[Top][All Lists]

[Date Prev][Date Next][Thread Prev][Thread Next][Date Index][Thread Index]

Re: how does bash parse back-ticks, anyway?

From: Eric Blake
Subject: Re: how does bash parse back-ticks, anyway?
Date: Mon, 02 Apr 2007 20:11:19 -0600
User-agent: Mozilla/5.0 (Windows; U; Windows NT 5.1; en-US; rv: Gecko/20070221 Thunderbird/ Mnenhy/

Hash: SHA1

According to Matthew Woehlke on 4/2/2007 5:09 PM:
>> Matthew, it's not a bug in bash, it's a feature. $(foo) and `foo`
>> are not 100% equivalent. Read the command substitution paragraph
>> in the bash man page.
> I did, and I saw that it talked about them being different, but I didn't
> understand *how* they were supposed to be different (besides, you've got
> some weirdnesses in there that look like they should/shouldn't work
> regardless of the back-ticks). In particular I fail to understand why
> whether or not there are quotes around the back-ticks should have any
> effect (which it clearly does). So until someone on bug-bash explains to
> me differently, I'm not convinced bash.xml is wrong.

Read the POSIX rationale:

| The "$()" form of command substitution solves a problem of inconsistent
| behavior when using backquotes. For example:
| Command             Output
| echo '\$x'          \$x
| echo `echo '\$x'`   $x
| echo $(echo '\$x')  \$x
| Additionally, the backquoted syntax has historical restrictions on the
| contents of the embedded command. While the newer "$()" form can process
| any kind of valid embedded script, the backquoted form cannot handle
| some valid scripts that include backquotes. For example, these otherwise
| valid embedded scripts do not work in the left column, but do work on
| the right:
|     echo `                         echo $(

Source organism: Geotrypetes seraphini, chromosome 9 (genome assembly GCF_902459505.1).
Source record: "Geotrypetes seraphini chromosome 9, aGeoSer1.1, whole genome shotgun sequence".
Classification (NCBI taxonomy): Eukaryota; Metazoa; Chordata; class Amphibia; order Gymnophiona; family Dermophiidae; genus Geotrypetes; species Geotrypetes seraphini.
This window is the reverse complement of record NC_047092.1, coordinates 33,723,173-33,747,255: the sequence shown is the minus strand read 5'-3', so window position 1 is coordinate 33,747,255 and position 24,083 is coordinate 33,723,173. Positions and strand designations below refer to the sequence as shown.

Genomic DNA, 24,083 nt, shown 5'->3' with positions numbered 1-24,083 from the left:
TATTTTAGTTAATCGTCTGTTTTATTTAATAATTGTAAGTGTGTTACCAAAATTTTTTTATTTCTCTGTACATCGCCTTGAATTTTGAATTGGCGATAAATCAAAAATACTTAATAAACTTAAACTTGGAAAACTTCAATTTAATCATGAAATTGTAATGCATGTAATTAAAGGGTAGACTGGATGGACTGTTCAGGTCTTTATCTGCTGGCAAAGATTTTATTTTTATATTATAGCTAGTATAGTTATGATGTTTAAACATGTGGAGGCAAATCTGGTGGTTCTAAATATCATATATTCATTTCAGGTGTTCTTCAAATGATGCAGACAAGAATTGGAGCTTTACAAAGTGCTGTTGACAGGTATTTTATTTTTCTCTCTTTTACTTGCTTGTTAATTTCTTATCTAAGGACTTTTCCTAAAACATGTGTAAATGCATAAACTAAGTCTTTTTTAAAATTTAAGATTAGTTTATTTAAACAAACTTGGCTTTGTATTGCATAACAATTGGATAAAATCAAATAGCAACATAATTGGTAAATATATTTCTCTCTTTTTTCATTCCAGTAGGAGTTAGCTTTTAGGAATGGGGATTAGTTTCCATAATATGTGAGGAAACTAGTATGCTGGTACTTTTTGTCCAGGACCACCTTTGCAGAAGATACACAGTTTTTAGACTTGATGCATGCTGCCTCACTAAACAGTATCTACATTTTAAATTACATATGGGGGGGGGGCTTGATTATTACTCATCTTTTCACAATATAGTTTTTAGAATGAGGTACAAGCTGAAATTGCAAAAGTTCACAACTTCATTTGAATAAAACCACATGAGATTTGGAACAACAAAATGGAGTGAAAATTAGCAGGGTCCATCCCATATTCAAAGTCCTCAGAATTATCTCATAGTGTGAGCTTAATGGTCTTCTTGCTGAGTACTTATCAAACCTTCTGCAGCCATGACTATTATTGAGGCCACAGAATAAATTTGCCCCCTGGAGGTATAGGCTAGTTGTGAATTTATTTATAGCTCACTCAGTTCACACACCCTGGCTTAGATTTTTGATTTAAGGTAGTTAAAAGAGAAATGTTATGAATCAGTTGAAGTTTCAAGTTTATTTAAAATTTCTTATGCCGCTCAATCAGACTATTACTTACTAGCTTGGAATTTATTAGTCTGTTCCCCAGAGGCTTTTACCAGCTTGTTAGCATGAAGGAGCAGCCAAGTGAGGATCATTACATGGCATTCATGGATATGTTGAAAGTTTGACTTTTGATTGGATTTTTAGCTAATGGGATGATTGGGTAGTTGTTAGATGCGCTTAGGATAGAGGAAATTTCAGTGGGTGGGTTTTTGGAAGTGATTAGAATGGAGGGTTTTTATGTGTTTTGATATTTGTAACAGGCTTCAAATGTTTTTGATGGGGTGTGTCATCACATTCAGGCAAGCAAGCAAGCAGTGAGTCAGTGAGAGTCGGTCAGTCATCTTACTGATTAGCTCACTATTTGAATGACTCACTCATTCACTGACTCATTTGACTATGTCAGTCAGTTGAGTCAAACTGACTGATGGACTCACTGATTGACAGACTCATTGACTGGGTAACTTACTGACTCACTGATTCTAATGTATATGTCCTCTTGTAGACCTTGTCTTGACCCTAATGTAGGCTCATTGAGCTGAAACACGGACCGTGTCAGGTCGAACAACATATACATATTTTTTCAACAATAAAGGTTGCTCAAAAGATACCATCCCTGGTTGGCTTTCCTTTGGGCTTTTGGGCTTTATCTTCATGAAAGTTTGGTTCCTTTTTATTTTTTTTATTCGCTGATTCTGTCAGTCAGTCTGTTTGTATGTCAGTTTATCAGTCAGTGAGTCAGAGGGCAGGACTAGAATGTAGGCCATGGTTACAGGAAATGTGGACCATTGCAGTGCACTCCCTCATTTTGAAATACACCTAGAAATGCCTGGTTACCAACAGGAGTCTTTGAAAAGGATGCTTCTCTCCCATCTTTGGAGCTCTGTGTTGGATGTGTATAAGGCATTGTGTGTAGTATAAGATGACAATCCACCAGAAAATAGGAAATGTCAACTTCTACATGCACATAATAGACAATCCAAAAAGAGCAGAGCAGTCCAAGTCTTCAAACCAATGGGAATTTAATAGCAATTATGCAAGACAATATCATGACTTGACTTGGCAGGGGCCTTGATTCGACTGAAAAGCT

|     cat <<\eof                     cat <<\eof
|     a here-doc with `              a here-doc with )
|     eof                            eof
|     `                              )
|     echo `                         echo $(
|     echo abc # a comment with `    echo abc # a comment with )
|     `                              )
|     echo `                         echo $(
|     echo '`'                       echo ')'
|     `                              )
| Because of these inconsistent behaviors, the backquoted variety of
| command substitution is not recommended for new applications that nest
| command substitutions or attempt to embed complex scripts.

> If nothing else, I'll stand by it being a bash bug, if only in the docs
> because they are not sufficiently clear. :-)

The POSIX rules here are that when parsing plain ``, \ quotes only $, `,
and \.  When surrounding `` inside "", the escape characters special to ""
are removed prior to handling ``, which means that you have to
additionally escape $, `, ", \, and newline to account for the added level
of "" parsing.  It is this additional level of escaping which applies only
to `` that makes "``" hard to parse, and which does not apply to $()
parsing.  And as the autoconf manual documents, there is no portable way
to include a double-quoted string inside a "``" sequence.

- --
Don't work too hard, make some time for fun as well!

Eric Blake             address@hidden
Version: GnuPG v1.4.5 (Cygwin)
Comment: Public key at home.comcast.net/~ericblake/eblake.gpg
Comment: Using GnuPG with Mozilla - http://enigmail.mozdev.org


reply via email to

[Prev in Thread] Current Thread [Next in Thread]